2) Über die Regeln kann man einiges sagen, aber viel Gutes ist nicht dabei. Ohne Automatisierung ist die Charaktererstellung ein einziger Horror, die Talent-Probe ist ein schlechter Witz, der aber für 50% des Spiels verantwortlich ist, Sonderfertigkeiten machen aus realistischer Perspektive selten Sinn und Beschränkungen wie Elfische Weltsicht sind einfach blöd. Vieles was an der vierten Edition gut ist (echte Vor- und Nachteile, mehr Kampfoptionen, Variation von Zaubern) wurde von anderen Systeme (v.a. GURPS) mehr schlecht als recht übernommen. Schwer wiegt auch die Tatsache, dass vieles einfach nicht so zum Hintergrund passt wie man ihn aus Romanen und Zitaten kennt.

3) DSA-Fans sind oft recht fanatisch. Einerseits ist das gut, da die Spieler dann nicht schnell die Lust verlieren, andererseits muss man sich als SL oft mal auf die Finger klopfen lassen. Und es ist auch nicht witzig sich von realweltlichen Praioten runterputzen zu lassen, nur weil man eine Hexe in der Gruppe hat.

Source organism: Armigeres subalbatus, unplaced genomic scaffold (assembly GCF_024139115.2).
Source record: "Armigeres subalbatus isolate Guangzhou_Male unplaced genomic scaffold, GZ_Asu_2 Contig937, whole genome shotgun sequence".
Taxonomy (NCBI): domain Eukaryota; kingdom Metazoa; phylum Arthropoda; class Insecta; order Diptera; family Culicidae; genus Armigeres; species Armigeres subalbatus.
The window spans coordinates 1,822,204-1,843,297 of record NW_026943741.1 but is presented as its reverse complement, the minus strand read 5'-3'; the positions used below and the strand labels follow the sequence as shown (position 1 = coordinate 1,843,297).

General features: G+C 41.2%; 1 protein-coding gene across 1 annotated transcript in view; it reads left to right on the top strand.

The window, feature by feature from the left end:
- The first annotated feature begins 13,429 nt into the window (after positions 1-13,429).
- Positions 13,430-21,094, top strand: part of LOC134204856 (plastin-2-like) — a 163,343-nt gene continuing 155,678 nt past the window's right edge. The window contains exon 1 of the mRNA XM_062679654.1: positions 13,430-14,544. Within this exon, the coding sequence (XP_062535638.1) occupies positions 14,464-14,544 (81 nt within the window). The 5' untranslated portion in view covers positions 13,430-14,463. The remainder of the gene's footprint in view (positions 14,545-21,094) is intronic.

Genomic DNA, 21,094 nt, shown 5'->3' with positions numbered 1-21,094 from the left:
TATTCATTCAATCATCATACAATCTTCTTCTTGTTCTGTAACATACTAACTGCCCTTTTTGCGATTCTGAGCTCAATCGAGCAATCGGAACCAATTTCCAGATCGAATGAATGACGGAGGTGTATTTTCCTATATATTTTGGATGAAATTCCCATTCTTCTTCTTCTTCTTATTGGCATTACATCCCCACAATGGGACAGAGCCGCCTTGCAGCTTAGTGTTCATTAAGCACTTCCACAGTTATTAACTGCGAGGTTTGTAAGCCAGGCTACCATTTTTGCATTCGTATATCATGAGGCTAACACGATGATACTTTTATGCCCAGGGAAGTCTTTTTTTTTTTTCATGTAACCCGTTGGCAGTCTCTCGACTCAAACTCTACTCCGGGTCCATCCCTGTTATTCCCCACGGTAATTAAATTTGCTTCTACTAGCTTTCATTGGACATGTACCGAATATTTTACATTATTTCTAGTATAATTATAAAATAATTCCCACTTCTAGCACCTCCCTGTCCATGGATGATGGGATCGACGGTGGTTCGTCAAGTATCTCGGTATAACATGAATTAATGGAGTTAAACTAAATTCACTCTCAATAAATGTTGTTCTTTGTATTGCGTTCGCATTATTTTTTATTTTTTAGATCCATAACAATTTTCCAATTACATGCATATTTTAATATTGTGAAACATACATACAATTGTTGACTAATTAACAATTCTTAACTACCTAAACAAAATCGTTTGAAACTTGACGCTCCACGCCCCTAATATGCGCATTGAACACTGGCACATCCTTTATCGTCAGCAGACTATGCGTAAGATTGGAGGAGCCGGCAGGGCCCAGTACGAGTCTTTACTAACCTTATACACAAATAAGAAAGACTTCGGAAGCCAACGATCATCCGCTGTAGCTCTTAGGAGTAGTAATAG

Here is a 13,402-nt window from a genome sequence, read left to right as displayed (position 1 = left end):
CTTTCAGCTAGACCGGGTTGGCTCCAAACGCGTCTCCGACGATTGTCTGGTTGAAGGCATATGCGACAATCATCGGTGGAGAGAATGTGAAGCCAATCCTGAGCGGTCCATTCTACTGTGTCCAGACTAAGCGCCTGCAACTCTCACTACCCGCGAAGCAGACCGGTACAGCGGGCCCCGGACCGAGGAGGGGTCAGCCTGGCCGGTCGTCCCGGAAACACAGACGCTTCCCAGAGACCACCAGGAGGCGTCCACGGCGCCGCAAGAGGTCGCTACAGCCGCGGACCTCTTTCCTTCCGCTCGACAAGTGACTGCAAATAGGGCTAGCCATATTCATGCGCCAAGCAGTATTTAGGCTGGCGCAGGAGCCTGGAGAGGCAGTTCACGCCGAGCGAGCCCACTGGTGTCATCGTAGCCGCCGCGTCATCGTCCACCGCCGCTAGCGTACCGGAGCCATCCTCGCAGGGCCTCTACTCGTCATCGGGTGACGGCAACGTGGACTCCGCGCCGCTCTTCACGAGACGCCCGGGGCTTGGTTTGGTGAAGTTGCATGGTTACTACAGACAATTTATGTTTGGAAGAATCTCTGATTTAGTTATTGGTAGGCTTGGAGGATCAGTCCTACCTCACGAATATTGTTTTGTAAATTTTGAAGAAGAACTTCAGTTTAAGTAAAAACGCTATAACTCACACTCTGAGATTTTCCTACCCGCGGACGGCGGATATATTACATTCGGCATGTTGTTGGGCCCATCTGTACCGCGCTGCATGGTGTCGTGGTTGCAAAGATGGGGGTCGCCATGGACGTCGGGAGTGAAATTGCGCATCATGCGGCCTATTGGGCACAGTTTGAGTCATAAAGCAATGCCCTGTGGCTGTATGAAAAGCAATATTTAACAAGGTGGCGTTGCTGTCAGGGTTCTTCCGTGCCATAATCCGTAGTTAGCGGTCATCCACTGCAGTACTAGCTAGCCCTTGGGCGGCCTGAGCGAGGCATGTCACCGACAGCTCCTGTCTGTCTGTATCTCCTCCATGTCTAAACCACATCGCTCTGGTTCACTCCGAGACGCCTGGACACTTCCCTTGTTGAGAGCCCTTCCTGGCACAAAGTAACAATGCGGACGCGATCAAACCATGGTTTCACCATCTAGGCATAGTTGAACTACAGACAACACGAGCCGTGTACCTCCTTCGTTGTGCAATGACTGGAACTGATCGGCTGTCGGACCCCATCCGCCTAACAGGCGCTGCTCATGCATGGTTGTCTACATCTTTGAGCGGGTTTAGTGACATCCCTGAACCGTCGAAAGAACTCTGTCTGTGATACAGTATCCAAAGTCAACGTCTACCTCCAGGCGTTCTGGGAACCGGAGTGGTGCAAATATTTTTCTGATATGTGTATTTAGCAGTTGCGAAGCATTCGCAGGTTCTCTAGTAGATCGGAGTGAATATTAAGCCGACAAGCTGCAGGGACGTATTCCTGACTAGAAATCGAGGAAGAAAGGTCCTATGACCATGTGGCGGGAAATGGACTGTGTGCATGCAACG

4) Die Kosten für die Materialien sind hoch. Auch wenn man sich als GURPS-SL auf die Basics beschränken kann wird man doch an Schwerter & Helden, Zauberei & Hexenwerk, Götter & Dämonen und einigen Hintergrundwerken nicht vorbei kommen. Selbst als PDF laufen diese drei veralteten “Grund”regelwerke auf 60€ heraus. Das (gerade noch) aktuelle Wege-Paket schlägt sohar mit 90€ zu Buche. Und damit sind noch nicht die Hintergrüne und Abenteuer abgedeckt. Okay, GURPS ist auch nicht gerade billig, aber die Vielzahl von DSA-Regionalbänden kann den Erwerb recht teuer machen (zumal nicht alle als PDF vorhanden sind).

5) Der Sprach-Mix macht’s schwer. Die vierte Edition von GURPS gibt es nur auf Englisch und DSA gibt es praktisch nur auf Deutsch. Ich muss tatsächlich mal nachfragen, ob es legal ist Übersetzungen zu posten. DSA mit englischen Skills und Disadvantages zu spielen macht jedenfalls nicht soviel Spaß.

Schönes

Warum sollte man sich überhaupt an einer Konversion versuchen? Da gibt es durchaus Gründe dafür:

1) Etwas, das GURPS immer wieder Probleme bereitet, ist das Fehlen detaillierter Settings. Ja, es gibt die Infinite Worlds, in die man jedes Setting einbetten kann. Sowohl für Infinite Worlds als auch für Banestorm gibt es sogar eine kleine Quellenbücher, aber das war’s dann auch schon, wenn man sich nicht auf Transhuman Space und dessen Übergang von 3. auf 4. Edition einlassen will. GURPS ist nichts für SLs, die ein komplettes Setting mit allen wichtigen NSCs, detaillierten Stadtbeschreibungen und einer fortlaufenden Timeline erwarten. Das heisst aber nicht, dass jeder GURPS-SL ständig nur eigene Sachen erfinden will. Manchmal ist es auch einfach schön sich einfach auf eine existierende Welt einzulassen.